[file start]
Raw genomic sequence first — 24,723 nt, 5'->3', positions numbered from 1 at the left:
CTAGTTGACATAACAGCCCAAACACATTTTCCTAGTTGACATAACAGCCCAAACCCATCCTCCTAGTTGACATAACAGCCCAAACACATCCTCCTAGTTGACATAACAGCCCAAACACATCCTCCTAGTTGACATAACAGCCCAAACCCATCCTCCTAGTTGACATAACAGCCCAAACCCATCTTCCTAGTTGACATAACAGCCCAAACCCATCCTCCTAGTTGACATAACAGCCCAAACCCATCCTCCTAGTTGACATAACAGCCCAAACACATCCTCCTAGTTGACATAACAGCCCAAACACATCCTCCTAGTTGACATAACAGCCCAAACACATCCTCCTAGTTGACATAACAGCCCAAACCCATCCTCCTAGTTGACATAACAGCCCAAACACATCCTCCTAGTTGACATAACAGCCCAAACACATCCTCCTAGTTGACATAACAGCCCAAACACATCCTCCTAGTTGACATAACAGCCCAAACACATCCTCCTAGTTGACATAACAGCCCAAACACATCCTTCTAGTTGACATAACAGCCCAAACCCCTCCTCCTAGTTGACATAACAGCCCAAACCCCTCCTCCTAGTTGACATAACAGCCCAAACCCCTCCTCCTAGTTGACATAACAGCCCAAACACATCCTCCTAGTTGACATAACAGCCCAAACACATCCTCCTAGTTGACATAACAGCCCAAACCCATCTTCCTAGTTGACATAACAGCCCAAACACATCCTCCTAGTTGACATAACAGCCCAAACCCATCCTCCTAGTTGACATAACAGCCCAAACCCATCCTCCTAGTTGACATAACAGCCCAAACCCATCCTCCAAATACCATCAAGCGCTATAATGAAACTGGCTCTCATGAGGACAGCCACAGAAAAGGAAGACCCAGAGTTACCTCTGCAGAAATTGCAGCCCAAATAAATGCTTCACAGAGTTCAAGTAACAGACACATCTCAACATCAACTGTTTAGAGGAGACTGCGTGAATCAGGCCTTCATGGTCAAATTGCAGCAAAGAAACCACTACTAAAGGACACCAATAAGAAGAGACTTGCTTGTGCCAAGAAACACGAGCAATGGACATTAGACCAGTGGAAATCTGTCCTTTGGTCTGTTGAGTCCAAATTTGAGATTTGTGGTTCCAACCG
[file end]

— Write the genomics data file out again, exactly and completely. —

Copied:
Raw genomic sequence first — 24,723 nt, 5'->3', positions numbered from 1 at the left:
CTAGTTGACATAACAGCCCAAACACATTTTCCTAGTTGACATAACAGCCCAAACCCATCCTCCTAGTTGACATAACAGCCCAAACACATCCTCCTAGTTGACATAACAGCCCAAACACATCCTCCTAGTTGACATAACAGCCCAAACCCATCCTCCTAGTTGACATAACAGCCCAAACCCATCTTCCTAGTTGACATAACAGCCCAAACCCATCCTCCTAGTTGACATAACAGCCCAAACCCATCCTCCTAGTTGACATAACAGCCCAAACACATCCTCCTAGTTGACATAACAGCCCAAACACATCCTCCTAGTTGACATAACAGCCCAAACACATCCTCCTAGTTGACATAACAGCCCAAACCCATCCTCCTAGTTGACATAACAGCCCAAACACATCCTCCTAGTTGACATAACAGCCCAAACACATCCTCCTAGTTGACATAACAGCCCAAACACATCCTCCTAGTTGACATAACAGCCCAAACACATCCTCCTAGTTGACATAACAGCCCAAACACATCCTTCTAGTTGACATAACAGCCCAAACCCCTCCTCCTAGTTGACATAACAGCCCAAACCCCTCCTCCTAGTTGACATAACAGCCCAAACCCCTCCTCCTAGTTGACATAACAGCCCAAACACATCCTCCTAGTTGACATAACAGCCCAAACACATCCTCCTAGTTGACATAACAGCCCAAACCCATCTTCCTAGTTGACATAACAGCCCAAACACATCCTCCTAGTTGACATAACAGCCCAAACCCATCCTCCTAGTTGACATAACAGCCCAAACCCATCCTCCTAGTTGACATAACAGCCCAAACCCATCCTCCAAATACCATCAAGCGCTATAATGAAACTGGCTCTCATGAGGACAGCCACAGAAAAGGAAGACCCAGAGTTACCTCTGCAGAAATTGCAGCCCAAATAAATGCTTCACAGAGTTCAAGTAACAGACACATCTCAACATCAACTGTTTAGAGGAGACTGCGTGAATCAGGCCTTCATGGTCAAATTGCAGCAAAGAAACCACTACTAAAGGACACCAATAAGAAGAGACTTGCTTGTGCCAAGAAACACGAGCAATGGACATTAGACCAGTGGAAATCTGTCCTTTGGTCTGTTGAGTCCAAATTTGAGATTTGTGGTTCCAACCG